I think when people say that, they’re being naive about how our social structure is shaped and formed. Anytime anyone says that something is supposed to be the great equalizer, we should side-eye them and ask, “What does that actually mean?”

In this context, that idea shows a lack of understanding of how our society is set up on purpose to put Black women at the bottom of the gender and racial hierarchy. To think that any dating show could be an equalizer for Black women is pretending that that hierarchy doesn’t matter.

Let’s talk about casting. People have criticized the show for not casting men who are interested in dating Black women.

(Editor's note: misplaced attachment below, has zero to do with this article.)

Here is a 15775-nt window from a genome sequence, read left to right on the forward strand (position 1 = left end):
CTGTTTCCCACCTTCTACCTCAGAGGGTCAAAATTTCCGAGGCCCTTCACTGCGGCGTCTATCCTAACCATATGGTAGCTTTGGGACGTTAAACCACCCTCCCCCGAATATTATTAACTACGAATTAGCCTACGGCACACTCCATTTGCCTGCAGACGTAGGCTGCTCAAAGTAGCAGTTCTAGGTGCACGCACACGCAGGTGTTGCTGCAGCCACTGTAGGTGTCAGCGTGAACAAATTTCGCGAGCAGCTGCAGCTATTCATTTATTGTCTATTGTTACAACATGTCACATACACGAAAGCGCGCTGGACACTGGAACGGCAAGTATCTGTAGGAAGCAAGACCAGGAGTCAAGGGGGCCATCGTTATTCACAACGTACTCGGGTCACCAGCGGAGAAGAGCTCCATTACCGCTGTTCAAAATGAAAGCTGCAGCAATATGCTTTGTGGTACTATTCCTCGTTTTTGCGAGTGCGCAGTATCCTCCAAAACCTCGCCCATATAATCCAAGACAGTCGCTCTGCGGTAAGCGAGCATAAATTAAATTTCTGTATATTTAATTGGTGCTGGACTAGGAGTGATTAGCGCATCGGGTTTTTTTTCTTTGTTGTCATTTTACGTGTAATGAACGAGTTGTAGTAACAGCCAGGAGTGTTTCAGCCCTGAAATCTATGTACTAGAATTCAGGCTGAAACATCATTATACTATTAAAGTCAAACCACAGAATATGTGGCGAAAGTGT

We think about romance and love as these agentic, individual things that we do in silos. We’re constantly acting as though we are choosing or making decisions outside of our social structure. But the fact of the matter is, this country was built on the rape, pillaging, and conquest of Black women’s bodies. It’s also built on explicit laws that said you should not be marrying Black people, laws that were on the books until 1967 with the Loving v. Virginia case. So how do we think that that’s all just going to disappear? My question is, what do people mean when they say we need to get men that are interested in Black women, and dark-skinned Black women, in particular? Isn’t that the antithesis of the show?

If the whole premise of the show is emotional connection, maybe what they’re trying to say is you need to bring people on the show that are really tuned into and attracted to the experiences that Black women have, [who] know for themselves that Black women’s stories and the experiences make them great partners. So maybe what we mean is we need to cast men who are intimately familiar with the Black woman experience, and it’s part of their attraction to these women.